CB: That's great. I love that you bring up the teamwork aspect of that, especially since a lot of Hackathons, you go into it not having a team or not knowing anyone, so it's great that you can actually hear that background and actually create something out of that.
JL: Yeah, I'm going to make it a T-shirt that says introverts are Hackathon people too.
CB: That's definitely true, and since it is year of the nurse and midwife, where have you seen nurses actually innovate in their role in and outside of their role?
JF: Yeah, this has been really awesome to see. I mean, we've always honestly been looking at nurses often as career changers. Like we've seen them come into our industry in waves, and that's been really interesting. So there's always been an aptitude there. But lately, on these hackathons where we're not trying to recruit them out of their jobs, it's been really interesting to see how they bring that hackathon mentality. It may not be the same as a developer in their code first kind of model, but, these are jobs that you know they make their whole days out of improvising, right? Like How do I solve these problems without the necessary resources or or this industry in a new and unique situation. So that mindset coming across is already there and that makes it a lot easier.
JL: One of the things I've seen is just kind of the long history of nurses being innovative. Whether it was hand hygiene and hand washing protocols in the 1800s. Feeding tubes, color coded IV lines, crash carts, there's been this long history of iteration to make the job easier. So in my own experience, I think about some of the nurses that have helped our family, my children, and there's a reason why there's tape around stethoscope. They're always putting stuff together. There are always kind of bandaging things together. But more so it is taking kind of a course of action that really helps demonstrate the care and compassion that nurses are known for.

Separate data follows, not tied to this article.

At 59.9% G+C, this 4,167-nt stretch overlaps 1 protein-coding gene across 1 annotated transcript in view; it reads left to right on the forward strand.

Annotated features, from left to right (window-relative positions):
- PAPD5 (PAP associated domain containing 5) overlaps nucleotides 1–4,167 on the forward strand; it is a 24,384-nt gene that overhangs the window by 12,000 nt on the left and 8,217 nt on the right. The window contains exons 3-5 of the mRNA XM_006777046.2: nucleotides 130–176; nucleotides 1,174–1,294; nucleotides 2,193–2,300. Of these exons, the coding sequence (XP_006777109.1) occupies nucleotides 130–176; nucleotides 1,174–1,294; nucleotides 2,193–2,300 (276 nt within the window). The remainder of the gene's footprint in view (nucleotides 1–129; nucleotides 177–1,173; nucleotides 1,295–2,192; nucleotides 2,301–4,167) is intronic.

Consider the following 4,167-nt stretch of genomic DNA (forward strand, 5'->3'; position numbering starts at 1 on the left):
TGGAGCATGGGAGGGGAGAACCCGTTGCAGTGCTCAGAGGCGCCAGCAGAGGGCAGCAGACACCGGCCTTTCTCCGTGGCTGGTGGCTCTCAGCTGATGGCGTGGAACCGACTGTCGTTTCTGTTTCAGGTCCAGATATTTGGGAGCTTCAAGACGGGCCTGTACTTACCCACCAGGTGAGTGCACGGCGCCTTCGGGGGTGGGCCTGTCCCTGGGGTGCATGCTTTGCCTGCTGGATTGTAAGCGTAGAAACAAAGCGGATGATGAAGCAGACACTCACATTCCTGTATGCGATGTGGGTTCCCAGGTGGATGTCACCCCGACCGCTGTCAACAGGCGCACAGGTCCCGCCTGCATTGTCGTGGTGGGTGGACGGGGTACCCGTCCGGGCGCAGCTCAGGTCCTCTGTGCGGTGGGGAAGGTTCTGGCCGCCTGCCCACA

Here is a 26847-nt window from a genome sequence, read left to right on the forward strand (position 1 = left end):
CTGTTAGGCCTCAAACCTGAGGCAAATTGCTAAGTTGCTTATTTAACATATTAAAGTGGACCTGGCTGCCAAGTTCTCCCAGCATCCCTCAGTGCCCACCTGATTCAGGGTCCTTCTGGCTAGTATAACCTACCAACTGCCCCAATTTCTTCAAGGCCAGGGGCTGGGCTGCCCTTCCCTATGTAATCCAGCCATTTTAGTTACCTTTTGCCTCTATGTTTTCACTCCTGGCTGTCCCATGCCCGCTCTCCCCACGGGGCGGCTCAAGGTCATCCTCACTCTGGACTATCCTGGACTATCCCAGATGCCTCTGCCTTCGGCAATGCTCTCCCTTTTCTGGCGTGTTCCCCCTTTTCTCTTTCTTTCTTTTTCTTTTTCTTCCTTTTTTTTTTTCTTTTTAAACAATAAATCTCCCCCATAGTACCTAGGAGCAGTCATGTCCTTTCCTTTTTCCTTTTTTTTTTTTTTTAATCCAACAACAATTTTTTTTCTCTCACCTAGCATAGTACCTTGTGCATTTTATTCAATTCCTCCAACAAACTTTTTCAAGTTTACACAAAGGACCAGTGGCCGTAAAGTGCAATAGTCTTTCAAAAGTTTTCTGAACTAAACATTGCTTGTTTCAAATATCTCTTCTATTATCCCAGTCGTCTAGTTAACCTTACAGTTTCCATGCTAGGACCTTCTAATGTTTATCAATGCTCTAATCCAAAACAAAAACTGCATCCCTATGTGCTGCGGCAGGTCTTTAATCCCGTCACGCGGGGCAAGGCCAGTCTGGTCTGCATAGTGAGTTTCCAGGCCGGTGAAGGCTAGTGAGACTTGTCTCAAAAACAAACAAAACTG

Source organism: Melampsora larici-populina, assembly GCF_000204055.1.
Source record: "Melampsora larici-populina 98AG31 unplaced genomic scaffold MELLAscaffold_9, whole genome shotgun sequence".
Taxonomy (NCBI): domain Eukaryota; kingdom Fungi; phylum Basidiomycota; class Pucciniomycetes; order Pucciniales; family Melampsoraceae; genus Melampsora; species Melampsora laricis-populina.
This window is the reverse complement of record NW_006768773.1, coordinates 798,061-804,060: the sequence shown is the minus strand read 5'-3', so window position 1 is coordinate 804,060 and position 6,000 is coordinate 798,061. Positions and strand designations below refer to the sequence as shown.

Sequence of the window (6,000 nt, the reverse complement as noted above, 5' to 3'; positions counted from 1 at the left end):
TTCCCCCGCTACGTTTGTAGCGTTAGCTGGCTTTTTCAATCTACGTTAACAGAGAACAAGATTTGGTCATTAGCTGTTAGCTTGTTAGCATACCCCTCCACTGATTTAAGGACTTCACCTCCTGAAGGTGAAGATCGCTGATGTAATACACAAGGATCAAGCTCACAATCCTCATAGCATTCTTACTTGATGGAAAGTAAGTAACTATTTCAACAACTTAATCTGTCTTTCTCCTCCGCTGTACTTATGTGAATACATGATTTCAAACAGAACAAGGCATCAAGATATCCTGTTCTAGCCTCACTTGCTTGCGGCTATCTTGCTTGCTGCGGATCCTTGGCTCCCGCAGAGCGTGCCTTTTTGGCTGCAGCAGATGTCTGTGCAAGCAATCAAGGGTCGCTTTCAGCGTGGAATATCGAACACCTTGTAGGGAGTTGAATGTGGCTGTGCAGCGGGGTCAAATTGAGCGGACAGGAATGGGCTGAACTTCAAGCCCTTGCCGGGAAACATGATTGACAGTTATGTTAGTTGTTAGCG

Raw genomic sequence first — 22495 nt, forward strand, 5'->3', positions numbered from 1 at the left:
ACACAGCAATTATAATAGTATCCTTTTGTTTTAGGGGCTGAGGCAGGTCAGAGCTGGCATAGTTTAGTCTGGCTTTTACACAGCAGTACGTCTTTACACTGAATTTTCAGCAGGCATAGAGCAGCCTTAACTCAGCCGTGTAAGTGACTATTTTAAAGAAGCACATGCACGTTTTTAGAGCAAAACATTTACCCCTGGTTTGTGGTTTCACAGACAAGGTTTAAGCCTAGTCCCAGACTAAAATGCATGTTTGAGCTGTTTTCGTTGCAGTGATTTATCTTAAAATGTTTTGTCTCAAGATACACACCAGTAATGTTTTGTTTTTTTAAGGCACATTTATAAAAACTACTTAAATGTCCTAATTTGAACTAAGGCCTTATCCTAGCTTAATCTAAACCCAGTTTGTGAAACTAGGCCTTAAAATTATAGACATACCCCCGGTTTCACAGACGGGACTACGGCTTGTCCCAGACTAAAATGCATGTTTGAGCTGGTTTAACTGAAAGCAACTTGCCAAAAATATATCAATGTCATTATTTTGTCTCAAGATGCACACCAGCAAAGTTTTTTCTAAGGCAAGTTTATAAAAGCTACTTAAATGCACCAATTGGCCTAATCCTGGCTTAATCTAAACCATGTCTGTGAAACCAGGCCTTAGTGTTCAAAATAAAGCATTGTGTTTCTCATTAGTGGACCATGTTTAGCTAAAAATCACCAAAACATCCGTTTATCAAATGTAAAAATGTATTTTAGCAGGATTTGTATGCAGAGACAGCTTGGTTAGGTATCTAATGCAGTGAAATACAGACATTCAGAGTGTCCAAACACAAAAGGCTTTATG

CB: And I think people are now even more seeing how innovative nurses are, especially with the pandemic and how much they are being valued more now than they happen in the past. So I think the question that first time hackers asked a lot are where should they focus their efforts? So if you could give any advice on where would you say the next generation of nurses should focus their innovations to solve a big problem in the industry? What would you tell them?
JF: Sure, go ahead Jeff.
JL: So one of the things I see a lot are nurses who come into hackathons and really tried to kind of bring their best. And sometimes they have an idea and it gets diluted really quickly with other ideas. They really have to write kind of that problem statement that helps kind of initiate what they would want and this is kind of where I see a lot of nurses who come into hackathons a little bit hesitant. But it's all about expression. It's all about more art than science. And it's definitely about finding the right resources to help you. You don't have to be an expert of coding. You don't have to be an expert at computer science. There are people there who are meant to help. And when you have a need, you go and ask the organizers. Hey, I need somebody who could help do this, and in some of the hackathons I've participated in, it's been clinicians and nurses who said, I've got this idea. I'm not sure how to put it together, what would you recommend? And I'm not at all familiar with the problems or the problem statement, but in them telling me the story, I could kind of see the pieces that would help support their idea and really kind of helped furnish their solution.